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Shot in the Heart Reader’s Guide

By Mikal Gilmore

Shot in the Heart by Mikal Gilmore



Gary Gilmore, the infamous murderer immortalized by Norman Mailer in The Executioner’s Song, campaigned for his own death and was executed by firing squad in 1977. Writer Mikal Gilmore is his younger brother. In Shot in the Heart, he tells the stunning story of their wildly dysfunctional family: their mother, a blacksheep daughter of unforgiving Mormon farmers; their father, a drunk, thief, and con man. It was a family destroyed by a multigenerational history of child abuse, alcoholism, crime, adultery, and murder. Mikal, burdened with the guilt of being his father’s favorite and the shame of being Gary’s brother, gracefully and painfully relates a murder tale “from inside the house where murder is born… a house that, in some ways, [he has] never been able to leave.” Shot in the Heart is the history of an American family inextricably tied up with violence, and the story of how the children of this family committed murder and murdered themselves in payment for a long lineage of ruin. Haunting, harrowing, and profoundly affecting, Shot in the Heart exposes and explores a dark vein of American life that most of us would rather ignore. It is a book that will leave no reader unchanged.

Questions and Topics for Discussion

1) Families often share private legacies and myths. The Gilmore children grew up hearing family secrets and stories, from the abandonment of their father by Houdini to the dramatic tale of a public hanging witnessed by their mother as a young girl. Discuss the impact of these stories on the life of each parent, and on the life of each of the four boys: Frank, Gary, Gaylen, and Mikal.

2) How did the Gilmore family deal with feelings of anger and pain? What avenues of escape did individual members of the Gilmore family develop as a means of coping?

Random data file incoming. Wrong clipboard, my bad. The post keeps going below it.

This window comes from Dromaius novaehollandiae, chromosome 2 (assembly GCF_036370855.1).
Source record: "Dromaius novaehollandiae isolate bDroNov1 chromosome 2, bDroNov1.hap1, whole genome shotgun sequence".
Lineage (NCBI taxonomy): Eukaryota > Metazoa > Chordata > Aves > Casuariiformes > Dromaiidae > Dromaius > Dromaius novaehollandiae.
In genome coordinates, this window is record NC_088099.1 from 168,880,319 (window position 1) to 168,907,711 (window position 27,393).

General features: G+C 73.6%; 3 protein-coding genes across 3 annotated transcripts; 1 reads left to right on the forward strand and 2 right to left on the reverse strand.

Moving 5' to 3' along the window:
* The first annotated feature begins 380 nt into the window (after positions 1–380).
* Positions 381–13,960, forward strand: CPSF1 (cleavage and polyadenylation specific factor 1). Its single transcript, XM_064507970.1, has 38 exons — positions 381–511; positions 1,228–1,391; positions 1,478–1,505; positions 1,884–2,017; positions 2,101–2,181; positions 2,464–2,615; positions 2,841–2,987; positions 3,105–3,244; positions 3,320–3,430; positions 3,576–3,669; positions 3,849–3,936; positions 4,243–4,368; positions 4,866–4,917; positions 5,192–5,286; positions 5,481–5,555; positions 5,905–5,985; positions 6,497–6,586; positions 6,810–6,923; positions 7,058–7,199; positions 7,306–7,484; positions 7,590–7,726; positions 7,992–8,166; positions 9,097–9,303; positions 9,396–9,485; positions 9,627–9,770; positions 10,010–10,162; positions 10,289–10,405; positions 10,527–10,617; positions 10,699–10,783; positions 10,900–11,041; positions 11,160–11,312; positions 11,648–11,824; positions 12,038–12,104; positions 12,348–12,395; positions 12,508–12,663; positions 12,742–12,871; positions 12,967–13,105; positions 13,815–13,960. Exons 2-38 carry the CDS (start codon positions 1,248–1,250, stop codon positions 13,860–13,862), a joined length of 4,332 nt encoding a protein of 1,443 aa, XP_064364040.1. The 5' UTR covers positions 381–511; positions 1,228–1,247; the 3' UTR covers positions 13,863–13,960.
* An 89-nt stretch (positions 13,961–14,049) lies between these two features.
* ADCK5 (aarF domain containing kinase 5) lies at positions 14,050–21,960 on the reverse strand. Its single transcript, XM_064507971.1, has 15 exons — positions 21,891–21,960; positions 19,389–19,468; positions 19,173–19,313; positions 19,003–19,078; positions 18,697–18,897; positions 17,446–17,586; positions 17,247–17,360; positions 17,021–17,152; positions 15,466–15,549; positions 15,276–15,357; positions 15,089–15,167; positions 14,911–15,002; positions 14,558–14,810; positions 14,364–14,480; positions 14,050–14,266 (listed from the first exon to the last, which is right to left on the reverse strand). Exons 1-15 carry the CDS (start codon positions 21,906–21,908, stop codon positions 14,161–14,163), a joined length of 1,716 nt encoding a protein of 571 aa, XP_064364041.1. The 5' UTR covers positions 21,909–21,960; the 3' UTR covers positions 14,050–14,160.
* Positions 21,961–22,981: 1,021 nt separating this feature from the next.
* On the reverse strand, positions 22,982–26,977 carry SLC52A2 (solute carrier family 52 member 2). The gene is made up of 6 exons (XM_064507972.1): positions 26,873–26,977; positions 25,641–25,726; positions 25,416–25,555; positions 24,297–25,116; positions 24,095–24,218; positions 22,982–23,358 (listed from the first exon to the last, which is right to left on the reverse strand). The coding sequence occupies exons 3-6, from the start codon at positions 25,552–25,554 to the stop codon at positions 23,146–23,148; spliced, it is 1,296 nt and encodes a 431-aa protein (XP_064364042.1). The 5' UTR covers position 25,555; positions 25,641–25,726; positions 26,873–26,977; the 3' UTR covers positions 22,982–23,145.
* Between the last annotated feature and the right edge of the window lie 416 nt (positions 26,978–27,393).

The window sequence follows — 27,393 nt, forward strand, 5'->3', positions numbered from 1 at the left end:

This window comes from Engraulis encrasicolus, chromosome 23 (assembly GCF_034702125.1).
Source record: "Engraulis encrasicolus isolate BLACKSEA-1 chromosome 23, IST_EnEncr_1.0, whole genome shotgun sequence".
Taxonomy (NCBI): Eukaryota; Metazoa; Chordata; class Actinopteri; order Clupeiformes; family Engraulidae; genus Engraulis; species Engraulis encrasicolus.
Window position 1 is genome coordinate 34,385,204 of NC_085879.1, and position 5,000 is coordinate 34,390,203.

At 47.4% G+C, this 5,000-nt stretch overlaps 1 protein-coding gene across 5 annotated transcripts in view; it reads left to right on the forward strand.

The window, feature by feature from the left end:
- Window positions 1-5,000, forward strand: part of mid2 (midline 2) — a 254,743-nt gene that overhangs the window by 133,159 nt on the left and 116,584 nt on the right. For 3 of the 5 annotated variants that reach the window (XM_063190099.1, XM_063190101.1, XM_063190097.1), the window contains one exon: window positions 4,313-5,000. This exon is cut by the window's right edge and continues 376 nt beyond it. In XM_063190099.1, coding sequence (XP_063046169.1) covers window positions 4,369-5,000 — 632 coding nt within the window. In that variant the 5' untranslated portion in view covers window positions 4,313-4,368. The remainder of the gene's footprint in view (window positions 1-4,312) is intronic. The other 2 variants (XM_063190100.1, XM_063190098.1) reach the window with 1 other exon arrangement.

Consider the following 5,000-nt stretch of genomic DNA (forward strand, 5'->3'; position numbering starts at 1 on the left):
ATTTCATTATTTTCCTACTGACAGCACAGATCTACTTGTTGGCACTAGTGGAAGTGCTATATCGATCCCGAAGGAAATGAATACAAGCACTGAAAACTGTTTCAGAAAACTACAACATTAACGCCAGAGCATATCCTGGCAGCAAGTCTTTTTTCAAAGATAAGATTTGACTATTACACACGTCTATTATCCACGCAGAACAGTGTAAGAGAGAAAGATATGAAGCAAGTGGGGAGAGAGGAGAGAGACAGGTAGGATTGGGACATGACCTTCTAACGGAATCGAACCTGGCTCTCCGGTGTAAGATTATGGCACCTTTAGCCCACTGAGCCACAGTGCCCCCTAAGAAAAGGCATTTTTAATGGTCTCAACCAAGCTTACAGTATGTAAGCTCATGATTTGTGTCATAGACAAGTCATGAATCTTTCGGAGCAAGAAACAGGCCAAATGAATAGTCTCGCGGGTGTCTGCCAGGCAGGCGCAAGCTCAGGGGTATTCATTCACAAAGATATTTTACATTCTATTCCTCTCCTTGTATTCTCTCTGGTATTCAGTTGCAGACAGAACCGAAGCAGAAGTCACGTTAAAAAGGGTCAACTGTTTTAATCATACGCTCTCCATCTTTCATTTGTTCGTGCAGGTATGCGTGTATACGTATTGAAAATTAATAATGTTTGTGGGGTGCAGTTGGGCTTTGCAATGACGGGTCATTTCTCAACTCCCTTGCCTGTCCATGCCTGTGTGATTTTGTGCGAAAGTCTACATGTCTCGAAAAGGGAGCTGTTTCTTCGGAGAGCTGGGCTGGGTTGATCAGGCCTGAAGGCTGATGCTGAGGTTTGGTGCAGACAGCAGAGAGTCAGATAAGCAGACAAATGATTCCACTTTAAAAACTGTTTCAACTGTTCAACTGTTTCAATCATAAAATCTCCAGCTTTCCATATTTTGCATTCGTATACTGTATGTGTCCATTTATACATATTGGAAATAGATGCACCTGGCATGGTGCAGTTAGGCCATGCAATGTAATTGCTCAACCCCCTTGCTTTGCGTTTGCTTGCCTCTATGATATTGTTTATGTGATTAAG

3) Was this story fated? If so, why? What do you see as the various key turning points in Gary’s development from innocent child to cold-blooded murderer? What were some possible actions or developments–or turns of fate–that could have saved this family from its violent and tragic course?

4) Children often act out the unexpressed fears and desires of their parents. Give examples of this from Shot in the Heart or from your own experience.

5) What was the most significant difference between the family Mikal grew up with and the one his brothers experienced?

6) Mormonism is the predominant religion originating in America, and is among the fastest growing religions in the world. Is the Mormon religion quintessentially American? If so, why?

7) As a system of beliefs, religion can have the dramatic ability to shape our perceptions of the world. What impact can religious differences have on a marriage? How were these differences handled between Mikal’s Catholic father and his Mormon mother?

8) Gary Gilmore was first incarcerated at age fourteen. What was the impact of reform school on Gary? On Gaylen? Are reform schools substantially different today than they were in the 1950s? Discuss the advisabililty of incarcerating youthful offenders. Is getting tough on young criminals a deterrent to crime or a further conditioning agent to crime?

9) Frank and Gary Gilmore were only a year apart in age yet Gary spent most of his life in prison and became a vicious murderer, while Frank went to prison as a conscientious objector who refused to even pick up a gun. Why do you think this was so?

10) How has juvenile deliquency evolved in our society since the 1950s? How has the criminal justice system adjusted to this evolution?

11) Is there a difference between rural violence and urban violence? Which one would you expect to be more violent, and why?

12) We traditionally think of the death penalty as a deterrent to crime. Is it possible that capital punishment was an incentive for Gary Gilmore to murder?

13) What impact does the media coverage of crime have on society?

14) What rights of privacy do families possess when it comes to child rearing methods? What forms of abuse require intervention, and at what point is intervention by outsiders (teachers, neighbors, counselors) acceptable and even necessary?

15) What are acceptable methods of punishing children? What do you know about child-rearing practices in other cultures?

16) Who is to blame when an individual commits an act of violence? The individual? The family? Society? How do we allocate responsibility?

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